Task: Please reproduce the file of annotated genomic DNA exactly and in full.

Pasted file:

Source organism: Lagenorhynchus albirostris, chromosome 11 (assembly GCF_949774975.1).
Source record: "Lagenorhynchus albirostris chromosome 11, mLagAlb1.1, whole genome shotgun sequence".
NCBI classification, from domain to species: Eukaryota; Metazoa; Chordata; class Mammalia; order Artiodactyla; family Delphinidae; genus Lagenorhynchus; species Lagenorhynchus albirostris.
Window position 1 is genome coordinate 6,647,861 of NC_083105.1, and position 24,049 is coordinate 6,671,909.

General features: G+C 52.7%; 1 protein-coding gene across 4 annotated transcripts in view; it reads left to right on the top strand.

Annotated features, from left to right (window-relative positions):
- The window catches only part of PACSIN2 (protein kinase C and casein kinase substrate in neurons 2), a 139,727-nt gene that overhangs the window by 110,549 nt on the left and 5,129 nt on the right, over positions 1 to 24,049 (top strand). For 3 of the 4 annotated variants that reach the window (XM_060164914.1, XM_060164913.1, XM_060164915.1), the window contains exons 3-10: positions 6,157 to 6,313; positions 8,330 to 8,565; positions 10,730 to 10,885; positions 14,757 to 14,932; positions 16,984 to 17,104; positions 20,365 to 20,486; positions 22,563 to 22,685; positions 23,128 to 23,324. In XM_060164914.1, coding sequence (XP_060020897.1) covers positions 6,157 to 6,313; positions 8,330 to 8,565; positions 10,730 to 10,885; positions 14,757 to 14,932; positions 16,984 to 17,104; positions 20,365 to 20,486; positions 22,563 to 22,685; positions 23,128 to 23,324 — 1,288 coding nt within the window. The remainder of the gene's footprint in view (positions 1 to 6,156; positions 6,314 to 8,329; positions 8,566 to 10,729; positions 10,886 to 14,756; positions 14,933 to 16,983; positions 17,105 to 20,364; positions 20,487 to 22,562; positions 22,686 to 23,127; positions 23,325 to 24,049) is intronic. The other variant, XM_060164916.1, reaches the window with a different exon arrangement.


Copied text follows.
Source organism: Lagenorhynchus albirostris, chromosome 11 (assembly GCF_949774975.1).
Source record: "Lagenorhynchus albirostris chromosome 11, mLagAlb1.1, whole genome shotgun sequence".
NCBI classification, from domain to species: Eukaryota; Metazoa; Chordata; class Mammalia; order Artiodactyla; family Delphinidae; genus Lagenorhynchus; species Lagenorhynchus albirostris.
Window position 1 is genome coordinate 6,647,861 of NC_083105.1, and position 24,049 is coordinate 6,671,909.

General features: G+C 52.7%; 1 protein-coding gene across 4 annotated transcripts in view; it reads left to right on the top strand.

Annotated features, from left to right (window-relative positions):
- The window catches only part of PACSIN2 (protein kinase C and casein kinase substrate in neurons 2), a 139,727-nt gene that overhangs the window by 110,549 nt on the left and 5,129 nt on the right, over positions 1 to 24,049 (top strand). For 3 of the 4 annotated variants that reach the window (XM_060164914.1, XM_060164913.1, XM_060164915.1), the window contains exons 3-10: positions 6,157 to 6,313; positions 8,330 to 8,565; positions 10,730 to 10,885; positions 14,757 to 14,932; positions 16,984 to 17,104; positions 20,365 to 20,486; positions 22,563 to 22,685; positions 23,128 to 23,324. In XM_060164914.1, coding sequence (XP_060020897.1) covers positions 6,157 to 6,313; positions 8,330 to 8,565; positions 10,730 to 10,885; positions 14,757 to 14,932; positions 16,984 to 17,104; positions 20,365 to 20,486; positions 22,563 to 22,685; positions 23,128 to 23,324 — 1,288 coding nt within the window. The remainder of the gene's footprint in view (positions 1 to 6,156; positions 6,314 to 8,329; positions 8,566 to 10,729; positions 10,886 to 14,756; positions 14,933 to 16,983; positions 17,105 to 20,364; positions 20,487 to 22,562; positions 22,686 to 23,127; positions 23,325 to 24,049) is intronic. The other variant, XM_060164916.1, reaches the window with a different exon arrangement.